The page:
A controversial bill that would expand residential development in Kaka'ako to the makai-side of Ala Moana Boulevard has advanced in the Legislature and is now headed to a House and Senate conference committee.
Trustees with the Office of Hawaiian Affairs say it's frustrating and downright unfair that Kaka'ako is building up around them, but the land they own and is off-limits for residential construction costing them millions still owed in unsettled ceded land claims.
"This is a matter of Hawaiians now own land and we don't really own the land, because there are all these restrictions about what we can and cannot do. This is kind of a matter of whether Hawaiians will ever be sovereign over their own land," explained Peter Apo, an OHA Trustee for the Island of O'ahu.
OHA wants lawmakers to lift a 2006 ban on residential development for three of their ten Kaka'ako makai lots, but opponents say it would cause over-development in an already densely populated area.
"We must stand up for the Hawaii that we want. This is sacred land, land that we love," said Sharon Moriwaki of Kaka'ako United during a rally against the bill at the State Capitol in January.
Lawmakers admit it's a complex issue.
"The question is whether there's a sufficient justification to reverse a law that we approved in 2006 that attempts to preserve open space on the makai side of Kaka'ako," House Majority Leader Scott Saiki said.
OHA accepted the land in a $200 million settlement from the state in 2012, but say current appraisals value the properties much higher if they are not limited to commercial use.
"I think if you buy or if you're given a parcel of land you would want to maximize its potential, it's just human nature. And that's what OHA wants to do and it is for the benefit of the beneficiaries that they serve, which is the Hawaiian people. So we in the Senate have no problem with that," said Senate Majority Leader Brickwood Galuteria.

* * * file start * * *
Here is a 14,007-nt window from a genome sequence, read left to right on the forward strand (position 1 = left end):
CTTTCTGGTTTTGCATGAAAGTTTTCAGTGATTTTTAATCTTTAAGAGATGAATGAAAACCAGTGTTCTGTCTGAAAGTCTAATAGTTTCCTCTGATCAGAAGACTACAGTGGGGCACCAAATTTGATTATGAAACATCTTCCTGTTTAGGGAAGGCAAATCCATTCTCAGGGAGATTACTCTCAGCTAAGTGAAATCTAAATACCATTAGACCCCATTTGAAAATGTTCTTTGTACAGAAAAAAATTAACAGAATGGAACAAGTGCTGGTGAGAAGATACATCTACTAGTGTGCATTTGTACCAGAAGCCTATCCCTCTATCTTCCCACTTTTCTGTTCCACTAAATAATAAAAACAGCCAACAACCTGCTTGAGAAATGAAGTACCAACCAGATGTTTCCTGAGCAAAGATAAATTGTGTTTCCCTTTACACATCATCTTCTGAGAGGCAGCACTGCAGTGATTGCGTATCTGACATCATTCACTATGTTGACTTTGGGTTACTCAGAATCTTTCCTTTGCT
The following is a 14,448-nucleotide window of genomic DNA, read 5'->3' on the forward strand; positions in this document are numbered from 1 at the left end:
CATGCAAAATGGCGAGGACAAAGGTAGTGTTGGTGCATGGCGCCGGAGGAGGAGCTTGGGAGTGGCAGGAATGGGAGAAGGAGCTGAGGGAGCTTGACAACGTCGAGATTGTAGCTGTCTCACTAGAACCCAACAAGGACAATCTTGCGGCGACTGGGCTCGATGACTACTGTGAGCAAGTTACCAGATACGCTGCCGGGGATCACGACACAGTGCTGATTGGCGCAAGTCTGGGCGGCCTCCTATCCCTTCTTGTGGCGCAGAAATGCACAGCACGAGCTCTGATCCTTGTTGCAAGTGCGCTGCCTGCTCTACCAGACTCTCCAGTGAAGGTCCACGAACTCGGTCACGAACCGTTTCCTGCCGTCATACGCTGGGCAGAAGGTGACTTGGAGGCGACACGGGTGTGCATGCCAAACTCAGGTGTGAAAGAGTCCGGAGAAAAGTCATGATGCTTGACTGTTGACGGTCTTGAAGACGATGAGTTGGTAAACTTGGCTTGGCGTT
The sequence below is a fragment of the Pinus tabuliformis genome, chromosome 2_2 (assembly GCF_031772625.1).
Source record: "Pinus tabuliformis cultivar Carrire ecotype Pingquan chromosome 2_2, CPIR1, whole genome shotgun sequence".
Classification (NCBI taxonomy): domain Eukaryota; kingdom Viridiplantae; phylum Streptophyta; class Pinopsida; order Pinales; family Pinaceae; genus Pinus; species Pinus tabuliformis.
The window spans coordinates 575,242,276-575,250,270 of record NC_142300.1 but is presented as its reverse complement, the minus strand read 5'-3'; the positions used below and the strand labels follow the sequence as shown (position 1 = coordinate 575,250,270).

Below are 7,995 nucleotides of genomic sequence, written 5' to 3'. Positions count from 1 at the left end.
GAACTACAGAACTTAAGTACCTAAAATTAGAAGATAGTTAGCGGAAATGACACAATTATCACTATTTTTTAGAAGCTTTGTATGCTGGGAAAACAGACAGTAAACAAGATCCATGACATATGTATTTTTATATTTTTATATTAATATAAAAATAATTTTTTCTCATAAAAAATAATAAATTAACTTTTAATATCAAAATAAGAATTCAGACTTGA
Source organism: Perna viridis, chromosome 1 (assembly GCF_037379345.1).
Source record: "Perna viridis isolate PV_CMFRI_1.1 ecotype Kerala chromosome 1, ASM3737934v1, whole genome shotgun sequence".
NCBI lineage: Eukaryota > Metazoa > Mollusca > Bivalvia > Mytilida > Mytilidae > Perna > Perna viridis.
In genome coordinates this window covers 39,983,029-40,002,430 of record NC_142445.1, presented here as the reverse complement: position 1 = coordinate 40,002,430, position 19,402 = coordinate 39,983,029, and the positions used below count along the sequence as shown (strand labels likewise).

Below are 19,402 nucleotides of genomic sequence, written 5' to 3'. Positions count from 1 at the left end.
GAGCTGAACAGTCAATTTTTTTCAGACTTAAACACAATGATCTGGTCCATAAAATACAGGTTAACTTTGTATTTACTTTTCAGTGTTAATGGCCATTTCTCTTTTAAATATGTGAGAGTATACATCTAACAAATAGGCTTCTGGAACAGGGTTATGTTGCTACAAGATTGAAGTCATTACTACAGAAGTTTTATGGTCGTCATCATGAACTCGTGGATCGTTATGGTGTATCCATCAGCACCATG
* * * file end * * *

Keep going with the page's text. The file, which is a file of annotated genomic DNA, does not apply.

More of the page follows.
Critics are worried the bill will limit waterfront and park access.
"We're all really concerned that OHA's route going down this road is a very rocky and a very poorly-designed one," explained Julia Brown Kawamoto of Na Kupuna Moku O Kakuhihewa during a rally along Ala Moana Boulevard in March.
Legislators say they've tried to strike a compromise by narrowing the scope of OHA's development exemption to only three lots that are not located along the shoreline.
"I really think that we owe it to OHA and to the Hawaiians to let them maximize their assets and try to do all they can to generate revenue. We have to remember too that OHA is unlike other developers that try to make residential in that area they are there for the public interest. They're there for a good cause," described Senator Maile Shimabukuro, who chairs the Senate committee on Hawaiian Affairs.
Senate leaders say even if the bill passes it doesn't automatically give OHA's residential development plans the green light. They say just like any other proposed project in the area, Hawaii Community Development Authority approval is still required. Legislators also say if the bill becomes law a resident fee will be assessed for a fund to secure and maintain the makai park area.